You know what, actually I am not going to wait to write about the pottery class until I have photos for illustration. For one thing, photos basically FORCE you to praise the things I made, and though that would be enjoyable for me, it could be considerably more of a strain for you. For another thing, I now have just enough pottery experience to know that glaze is so pretty it makes every Very Poor pieces look deceptively great, especially in a photo. So I am just going to go ahead and tell you about the class.
To review, first I spontaneously signed up for a wheel-thrown pottery class, and I was surprised at and pleased with myself for having done so. Then I started the class, and after two sessions I didn’t really like it at all and was considering dropping out. Then, after talking to you about it, I changed my strategies and started doing things differently than my teacher wanted me to, and things were going much better, though I was still counting down how many classes were left, and taking Discouragement Breaks in the bathroom. I don’t think I’ve given any updates since.
After one glorious class where the teacher was out of the room and I was doing my own thing and having much happier results, the next session the teacher was back in the room and back to insisting (nicely, gently, quietly, but PERSISTENTLY) that I continue to try to make a straight-sided cylinder. I modified my strategy again: I chose to have some faith in her belief that learning to make a straight-sided cylinder would benefit me in the long run—but, considering the class was half over and there would be no Long Run, I would also work on things I wanted to have as souvenirs when the class was over. I did not want to end the class with nothing more to show for it than a collection of failed straight-sided cylinders. So each day I went in, I worked for awhile on cylinders, and as each one failed I tried to make something else out of it. I continued to feel happy that we were past the halfway point, and continued to think in terms of “Only four classes left!,” “Only three classes left!,” etc. I was unprompt in my arrivals and overprompt in my departures (“Oh, I just reached a breaking point so I cleaned up early”).
On the second-to-last day of class (“This class and then one more and then I’m DONE!”), I learned glazing, which is where you choose what colors to make things. And because I still had things to trim (i.e., partially-dry pieces that needed to be scraped to be thinner and more even), and could only glaze THOSE if they were done BEFORE the last class, I came in the next day for an Open Session: a time when students can come in and work on their projects without the teacher there. I’d never done that before, but I really needed to if I was going to finish everything, so I did.
I can’t quite explain what happened, but on the day I went in for extra work-time, I went home feeling HIGH. My theory is that what did it was learning the last step in the process: now I knew all the basics for taking a 25-pound bag of clay and turning it into glazed finished pieces; and because some of my main anxieties are New Things and Not Knowing How Things Work (like, which cart does this go on when I’m done? and what do I do next? and where are things located when they’ve been fired? and when do I put on the glaze? and then what cart do I put it on?), learning that last step removed a bunch of anxiety. Another part of my theory is that the Must! Finish! adrenaline got mistakenly interpreted by my brain as excitement and enthusiasm. There is also room to question the effects of glaze fumes.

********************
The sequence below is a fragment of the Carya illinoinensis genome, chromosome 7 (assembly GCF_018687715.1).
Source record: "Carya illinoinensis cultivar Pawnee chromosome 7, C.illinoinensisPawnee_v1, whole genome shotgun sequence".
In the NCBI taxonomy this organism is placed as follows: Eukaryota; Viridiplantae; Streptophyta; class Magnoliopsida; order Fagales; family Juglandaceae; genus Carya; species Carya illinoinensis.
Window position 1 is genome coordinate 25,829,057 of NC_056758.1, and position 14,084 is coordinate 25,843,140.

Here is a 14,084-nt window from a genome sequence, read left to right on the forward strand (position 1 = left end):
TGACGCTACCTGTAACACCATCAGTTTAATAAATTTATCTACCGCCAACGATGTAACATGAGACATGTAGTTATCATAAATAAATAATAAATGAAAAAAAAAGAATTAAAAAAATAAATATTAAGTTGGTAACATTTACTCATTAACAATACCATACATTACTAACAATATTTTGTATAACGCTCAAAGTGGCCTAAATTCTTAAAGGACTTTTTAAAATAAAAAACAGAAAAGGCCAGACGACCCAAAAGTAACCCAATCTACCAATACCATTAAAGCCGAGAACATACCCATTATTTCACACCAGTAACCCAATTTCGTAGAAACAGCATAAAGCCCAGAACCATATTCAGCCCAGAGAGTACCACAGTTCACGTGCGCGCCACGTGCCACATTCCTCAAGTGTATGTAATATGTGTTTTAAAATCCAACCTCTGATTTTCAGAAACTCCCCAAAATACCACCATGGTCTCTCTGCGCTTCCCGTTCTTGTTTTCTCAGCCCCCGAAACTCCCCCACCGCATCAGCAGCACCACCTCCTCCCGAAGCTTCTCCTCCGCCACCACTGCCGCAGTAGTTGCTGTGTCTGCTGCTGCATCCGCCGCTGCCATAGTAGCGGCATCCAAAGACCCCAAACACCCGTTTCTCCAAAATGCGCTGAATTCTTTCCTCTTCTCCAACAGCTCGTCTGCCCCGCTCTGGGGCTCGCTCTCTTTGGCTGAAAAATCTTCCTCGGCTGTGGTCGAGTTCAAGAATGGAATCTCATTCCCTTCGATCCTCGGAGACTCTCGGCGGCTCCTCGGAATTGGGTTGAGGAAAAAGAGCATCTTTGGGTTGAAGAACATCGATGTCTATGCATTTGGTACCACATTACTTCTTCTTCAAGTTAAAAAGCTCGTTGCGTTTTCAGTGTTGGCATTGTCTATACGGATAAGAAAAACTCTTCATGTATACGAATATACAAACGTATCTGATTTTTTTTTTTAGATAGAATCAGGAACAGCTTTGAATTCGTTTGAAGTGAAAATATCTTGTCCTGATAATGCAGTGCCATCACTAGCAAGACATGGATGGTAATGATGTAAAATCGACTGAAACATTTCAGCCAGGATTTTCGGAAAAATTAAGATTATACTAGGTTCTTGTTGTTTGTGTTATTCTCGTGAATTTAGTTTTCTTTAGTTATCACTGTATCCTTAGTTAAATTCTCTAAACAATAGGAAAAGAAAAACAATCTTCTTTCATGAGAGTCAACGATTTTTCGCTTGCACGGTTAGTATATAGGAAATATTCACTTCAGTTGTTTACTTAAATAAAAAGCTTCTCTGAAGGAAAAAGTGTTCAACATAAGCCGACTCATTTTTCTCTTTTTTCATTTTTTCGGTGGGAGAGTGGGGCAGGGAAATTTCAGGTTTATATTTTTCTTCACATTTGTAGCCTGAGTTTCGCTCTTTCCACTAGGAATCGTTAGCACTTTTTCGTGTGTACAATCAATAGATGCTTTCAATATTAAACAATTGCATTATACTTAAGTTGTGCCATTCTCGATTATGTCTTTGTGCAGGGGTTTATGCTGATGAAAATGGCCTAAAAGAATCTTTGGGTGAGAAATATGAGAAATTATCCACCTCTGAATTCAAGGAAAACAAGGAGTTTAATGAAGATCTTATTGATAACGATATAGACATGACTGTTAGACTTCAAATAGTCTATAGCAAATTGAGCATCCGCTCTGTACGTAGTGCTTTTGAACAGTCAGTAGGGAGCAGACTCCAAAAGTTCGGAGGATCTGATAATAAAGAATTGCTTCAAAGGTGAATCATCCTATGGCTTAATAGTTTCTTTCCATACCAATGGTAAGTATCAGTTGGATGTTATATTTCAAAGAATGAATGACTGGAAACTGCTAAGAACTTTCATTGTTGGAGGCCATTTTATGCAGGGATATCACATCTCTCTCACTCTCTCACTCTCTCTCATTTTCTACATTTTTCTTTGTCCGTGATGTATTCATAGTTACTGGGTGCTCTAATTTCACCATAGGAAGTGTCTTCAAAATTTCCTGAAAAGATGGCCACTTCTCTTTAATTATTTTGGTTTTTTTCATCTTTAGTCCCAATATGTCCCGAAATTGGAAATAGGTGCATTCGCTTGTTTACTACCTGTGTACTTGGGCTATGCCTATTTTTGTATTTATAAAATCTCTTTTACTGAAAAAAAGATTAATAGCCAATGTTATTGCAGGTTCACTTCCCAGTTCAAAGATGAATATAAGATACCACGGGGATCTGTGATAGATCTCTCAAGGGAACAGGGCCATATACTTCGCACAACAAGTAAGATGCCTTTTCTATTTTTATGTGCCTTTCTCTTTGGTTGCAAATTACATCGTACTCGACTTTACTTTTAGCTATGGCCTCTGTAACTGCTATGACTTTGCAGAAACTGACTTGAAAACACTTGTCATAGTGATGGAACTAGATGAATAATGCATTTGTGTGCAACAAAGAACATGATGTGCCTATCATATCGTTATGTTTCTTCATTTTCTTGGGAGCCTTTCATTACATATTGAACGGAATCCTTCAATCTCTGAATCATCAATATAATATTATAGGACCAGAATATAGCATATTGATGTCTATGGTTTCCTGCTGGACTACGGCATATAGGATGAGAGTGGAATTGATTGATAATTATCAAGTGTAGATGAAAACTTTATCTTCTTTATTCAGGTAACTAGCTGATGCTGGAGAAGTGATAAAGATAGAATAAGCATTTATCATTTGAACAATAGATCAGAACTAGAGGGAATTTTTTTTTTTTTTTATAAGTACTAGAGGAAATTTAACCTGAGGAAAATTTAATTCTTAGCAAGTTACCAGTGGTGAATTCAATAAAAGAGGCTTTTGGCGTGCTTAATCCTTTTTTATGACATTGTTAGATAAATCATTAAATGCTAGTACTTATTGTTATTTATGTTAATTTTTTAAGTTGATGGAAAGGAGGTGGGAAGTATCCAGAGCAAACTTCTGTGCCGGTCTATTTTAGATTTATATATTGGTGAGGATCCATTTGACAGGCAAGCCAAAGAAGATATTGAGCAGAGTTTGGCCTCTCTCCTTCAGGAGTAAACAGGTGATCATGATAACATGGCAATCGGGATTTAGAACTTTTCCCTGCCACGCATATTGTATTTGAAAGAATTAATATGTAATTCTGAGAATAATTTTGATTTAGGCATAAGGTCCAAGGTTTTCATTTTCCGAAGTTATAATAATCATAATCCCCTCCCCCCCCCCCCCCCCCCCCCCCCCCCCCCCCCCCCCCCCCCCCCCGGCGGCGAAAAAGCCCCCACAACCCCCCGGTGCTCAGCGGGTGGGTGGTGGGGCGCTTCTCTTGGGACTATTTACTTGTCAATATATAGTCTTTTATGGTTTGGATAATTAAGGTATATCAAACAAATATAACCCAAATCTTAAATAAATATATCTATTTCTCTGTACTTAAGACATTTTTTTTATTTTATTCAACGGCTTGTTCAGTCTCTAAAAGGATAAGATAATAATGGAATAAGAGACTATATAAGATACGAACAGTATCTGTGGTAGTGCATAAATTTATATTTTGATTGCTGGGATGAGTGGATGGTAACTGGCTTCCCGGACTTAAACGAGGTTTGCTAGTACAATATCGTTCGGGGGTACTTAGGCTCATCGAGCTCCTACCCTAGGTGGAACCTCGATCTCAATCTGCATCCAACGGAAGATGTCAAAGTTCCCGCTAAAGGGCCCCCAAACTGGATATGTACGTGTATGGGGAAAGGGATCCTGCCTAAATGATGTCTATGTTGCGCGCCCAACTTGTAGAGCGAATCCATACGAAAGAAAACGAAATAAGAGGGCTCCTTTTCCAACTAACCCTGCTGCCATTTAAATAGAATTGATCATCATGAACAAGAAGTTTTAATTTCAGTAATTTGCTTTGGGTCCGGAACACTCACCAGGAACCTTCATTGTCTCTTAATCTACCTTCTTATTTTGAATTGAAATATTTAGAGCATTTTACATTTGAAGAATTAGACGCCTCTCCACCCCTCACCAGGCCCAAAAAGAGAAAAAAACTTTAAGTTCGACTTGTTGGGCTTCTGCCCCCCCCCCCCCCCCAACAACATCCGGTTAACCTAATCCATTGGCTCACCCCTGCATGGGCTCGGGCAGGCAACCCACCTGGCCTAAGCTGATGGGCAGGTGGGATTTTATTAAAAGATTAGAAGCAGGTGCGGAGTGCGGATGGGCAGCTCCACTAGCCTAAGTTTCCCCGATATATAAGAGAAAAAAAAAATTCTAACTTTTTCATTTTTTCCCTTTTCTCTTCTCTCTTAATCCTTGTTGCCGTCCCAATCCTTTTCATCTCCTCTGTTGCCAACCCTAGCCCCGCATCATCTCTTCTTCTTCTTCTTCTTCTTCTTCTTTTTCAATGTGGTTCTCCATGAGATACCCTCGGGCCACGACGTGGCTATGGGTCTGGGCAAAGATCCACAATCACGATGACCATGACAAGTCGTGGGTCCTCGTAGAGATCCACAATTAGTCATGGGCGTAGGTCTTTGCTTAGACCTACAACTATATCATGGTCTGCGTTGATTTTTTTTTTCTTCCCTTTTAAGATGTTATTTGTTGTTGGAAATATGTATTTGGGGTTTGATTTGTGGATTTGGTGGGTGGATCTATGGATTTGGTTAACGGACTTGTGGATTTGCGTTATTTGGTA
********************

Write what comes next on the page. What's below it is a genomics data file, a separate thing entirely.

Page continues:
Whatever it was, I started to have a mad, mad, mad idea: Maybe I should sign up for the next session! I recognized this for the crazy near-the-finish-line idea it was. It was relief, that was all: I was having such a surge of relief that the class was almost done, and satisfaction with getting things completed, and sentimental feelings about my nice classmates, and as previously theorized I was mistaking it for excitement and enthusiasm. Also, one of the huge benefits of the class was that it made me appreciate OTHER PEOPLE’S work, so that now perhaps I could take the cost of another session and instead use it to buy some pretty things made by SOMEONE WHO KNEW WHAT SHE WAS DOING. I could support an artist AND end up with a much nicer-looking item than I could make! Win-win!
But then I kept thinking happily all week about getting back to the studio and glazing the things I’d trimmed. I kept thinking of more ideas I wanted to try. I thought about how neat it would be to be thinking about the glaze options AS I WAS SHAPING THE CLAY, rather than standing stupidly in the glazing room with no idea of what I wanted to do. And how nice it would be, now that I knew all the steps, to stagger things: do some wheel-throwing and then do some trimming and then some glazing, and have things at every stage of the process. And maybe I could come in for more open sessions, now that I was not trying to MINIMIZE the number of hours I spent there. And I had seen a marked difference between my first batch of items and my second batch of items, and I wondered if there would be another jump between the second batch and the third. And I went to a pottery store with my mom and didn’t really want to buy anything because I kind of wanted to keep trying to make all those things myself.
In short, brain-error or no, I WAS IN FACT excited and enthusiastic, and counting days until the next class instead of feeling increasing dread. And then on the last day I glazed my last items and I didn’t want to leave early and I was wishing I could have tried painting on the clay before firing, and anyway long story short is that I signed up for the next session.